*** Pyro, her teammate in the Brotherhood/Freedom Force is a best-selling novelist.
** Marvel Comics, which in the Marvel Universe for the most part are licensed by the heroes depicted in them. For a time, [[CaptainAmerica Steve Rogers]] was put in charge of drawing the Captain America comicbook.
** Peter Parker put out ''Webs'', a coffee-table book of photographs of Spider-Man.
** Marvel Comics in the Marve Universe are more or less accurate re-tellings of character's adventures with names changed to protect secret identities. In SheHulk, it is explained that the comics code is in charge of making sure they are factually accurate and "approving" comics that can be used as legal accounts of events.
* In ''Comicbook/{{Empowered}}'' mention is made of a lot of slash fan-fiction especially involving the male Superhomeys. Some of the latter was written by Emp herself using a pseudonym.
* [[DonaldDuck The Junior Woodchucks' Guidebook]], the most stupendous and comprehensive guide to everything.
* The tourist guide ''Syldavia, Land of the Black Pelican'', a few pages of which are reprinted in ''[[{{Tintin}} King Ottokar's Sceptre]]''. And by extension the 14th and 15th-century manuscripts from which some of its illustrations were taken.
** The manuscript "Journal of Sir Francis Haddocke, Captain in the King's Navy, Commander of the vessel Vnicorn" from ''The Secret of the Unicorn''.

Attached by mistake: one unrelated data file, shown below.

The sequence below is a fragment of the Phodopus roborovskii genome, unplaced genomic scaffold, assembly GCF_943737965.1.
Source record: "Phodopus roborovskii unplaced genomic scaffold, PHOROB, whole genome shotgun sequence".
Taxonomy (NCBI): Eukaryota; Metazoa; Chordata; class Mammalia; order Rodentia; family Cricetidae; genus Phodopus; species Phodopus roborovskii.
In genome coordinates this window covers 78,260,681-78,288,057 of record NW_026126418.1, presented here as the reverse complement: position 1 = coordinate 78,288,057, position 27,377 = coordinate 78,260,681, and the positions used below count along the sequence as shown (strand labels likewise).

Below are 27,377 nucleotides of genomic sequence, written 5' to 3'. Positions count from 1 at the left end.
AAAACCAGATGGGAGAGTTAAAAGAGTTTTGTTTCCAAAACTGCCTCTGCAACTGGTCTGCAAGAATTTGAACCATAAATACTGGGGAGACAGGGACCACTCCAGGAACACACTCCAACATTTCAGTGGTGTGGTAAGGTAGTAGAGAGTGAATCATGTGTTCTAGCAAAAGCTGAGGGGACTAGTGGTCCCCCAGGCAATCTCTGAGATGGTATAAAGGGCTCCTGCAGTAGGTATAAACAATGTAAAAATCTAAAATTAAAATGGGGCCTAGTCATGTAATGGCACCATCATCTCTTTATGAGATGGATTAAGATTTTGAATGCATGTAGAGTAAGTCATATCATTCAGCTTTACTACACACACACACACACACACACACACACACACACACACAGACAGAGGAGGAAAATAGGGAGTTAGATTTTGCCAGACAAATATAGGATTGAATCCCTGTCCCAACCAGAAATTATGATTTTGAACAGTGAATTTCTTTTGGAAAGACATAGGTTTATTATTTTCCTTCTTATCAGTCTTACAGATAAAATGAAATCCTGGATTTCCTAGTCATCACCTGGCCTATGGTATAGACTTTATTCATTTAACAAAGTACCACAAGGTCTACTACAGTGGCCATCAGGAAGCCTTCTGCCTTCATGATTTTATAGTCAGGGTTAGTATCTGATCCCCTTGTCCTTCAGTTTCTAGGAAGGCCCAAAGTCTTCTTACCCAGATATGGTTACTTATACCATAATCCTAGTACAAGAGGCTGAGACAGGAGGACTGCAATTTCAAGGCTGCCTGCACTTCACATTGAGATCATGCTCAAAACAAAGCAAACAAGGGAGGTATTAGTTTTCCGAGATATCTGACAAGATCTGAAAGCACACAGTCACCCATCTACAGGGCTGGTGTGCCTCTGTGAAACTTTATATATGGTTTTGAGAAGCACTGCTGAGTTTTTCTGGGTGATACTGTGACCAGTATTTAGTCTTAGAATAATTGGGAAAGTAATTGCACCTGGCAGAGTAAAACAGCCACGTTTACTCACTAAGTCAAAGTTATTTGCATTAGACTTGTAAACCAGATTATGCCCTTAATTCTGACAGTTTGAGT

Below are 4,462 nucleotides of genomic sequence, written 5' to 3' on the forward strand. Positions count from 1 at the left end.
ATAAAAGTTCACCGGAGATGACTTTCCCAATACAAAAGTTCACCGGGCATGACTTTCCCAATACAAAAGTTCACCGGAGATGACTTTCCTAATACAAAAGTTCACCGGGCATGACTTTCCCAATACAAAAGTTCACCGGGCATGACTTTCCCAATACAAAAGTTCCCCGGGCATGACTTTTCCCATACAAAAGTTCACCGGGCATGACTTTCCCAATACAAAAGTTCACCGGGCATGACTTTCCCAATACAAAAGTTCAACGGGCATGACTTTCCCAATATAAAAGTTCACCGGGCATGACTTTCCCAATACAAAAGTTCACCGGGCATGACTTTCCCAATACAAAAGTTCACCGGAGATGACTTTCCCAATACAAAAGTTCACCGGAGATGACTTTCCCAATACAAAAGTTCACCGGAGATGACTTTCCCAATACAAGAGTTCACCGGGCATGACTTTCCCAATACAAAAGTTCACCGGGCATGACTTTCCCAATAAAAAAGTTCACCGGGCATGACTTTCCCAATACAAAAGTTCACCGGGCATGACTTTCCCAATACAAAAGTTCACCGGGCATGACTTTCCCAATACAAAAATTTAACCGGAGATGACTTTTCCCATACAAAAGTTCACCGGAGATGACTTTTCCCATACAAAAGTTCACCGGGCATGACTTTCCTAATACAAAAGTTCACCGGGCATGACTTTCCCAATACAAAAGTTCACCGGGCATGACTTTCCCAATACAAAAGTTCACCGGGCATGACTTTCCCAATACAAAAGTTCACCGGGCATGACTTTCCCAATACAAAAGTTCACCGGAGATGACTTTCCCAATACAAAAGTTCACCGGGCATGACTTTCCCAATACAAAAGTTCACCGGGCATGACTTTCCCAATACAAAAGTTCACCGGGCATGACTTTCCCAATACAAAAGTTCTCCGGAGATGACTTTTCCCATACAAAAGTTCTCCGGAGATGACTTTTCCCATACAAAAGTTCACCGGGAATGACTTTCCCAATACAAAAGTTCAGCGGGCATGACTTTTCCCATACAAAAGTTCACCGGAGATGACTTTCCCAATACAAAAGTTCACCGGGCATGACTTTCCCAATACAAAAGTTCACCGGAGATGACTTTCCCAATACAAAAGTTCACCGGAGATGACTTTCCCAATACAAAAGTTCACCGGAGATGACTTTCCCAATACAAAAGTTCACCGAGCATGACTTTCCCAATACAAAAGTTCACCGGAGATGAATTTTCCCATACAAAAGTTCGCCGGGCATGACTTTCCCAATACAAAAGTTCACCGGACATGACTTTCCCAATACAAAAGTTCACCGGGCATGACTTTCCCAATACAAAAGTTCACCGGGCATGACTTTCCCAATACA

* ''Fanfic/KyonBigDamnHero'' opens every chapter with an excerpt from one of these, whether a guide to being a hero, poetry, or some sort of diary.
* [[Fanfic/{{Exoria}} The Exoria Files.]]
* In the ''Manga/FullmetalAlchemist'' fan fiction "[[FanFic/ElementalChessTrilogy The Game of Three Generals]]," after it's announced that his wife is pregnant, Roy Mustang is gifted with an expectant father's advice book called ''Look What You Did to Me.''
* In FanFic/AGrowingAffection, Naruto's maternal grandfather was a prolific writer, and implied to be the reason Naruto was able to ghost write for Jiraiya. Hinata is a fan of his fantasy trilogy ''The Kunoichi and the Priest.''
* Chapter 7 of '"Fanfic/MuvLuvComet'' opens with several articles discussing the future acquisition plans of the US Space Force.

* ''Film/MirrorMask'' has "The Really Useful Book" and "A Complete History of Everything"
* In the original novel ''Frankenstein'', the actual method of bringing [[FrankensteinsMonster the Monster]] back to life is never detailed. In the Creator/MelBrooks film ''YoungFrankenstein'', this fact is parodied by the discovery of a book by Frankenstein entitled simply ''How I Did It''.
** This is sort of HilariousInHindsight today after O.J. Simpson wrote a similarly titled book about how he murdered his wife (hypothetically, [[SarcasmMode of course]]).
* How could anyone forget the great Depression Era novel ''O Brother Where Art Thou'' by Sinclair Beckstein, as cited by director John Sullivan in the 1941 ''Sullivan'sTravels''?
** No real details about the book are ever given, but the Coen brother's 2000 film of the same name fits the supposed saga nicely in plot and details.
* In ''FindingForrester'', SeanConnery's eponymous character's reputation is entirely based on his only novel, ''Flying to Avalon''.

* ''Literature/ASeriesOfUnfortunateEvents'': Snicket's letters at the end of each book, leading his editor to the manuscript of the following book and several props borrowed from it; also, numerous diaries and newspapers are quoted within the narrative, while the supplementary books are each a full-blown ScrapbookStory.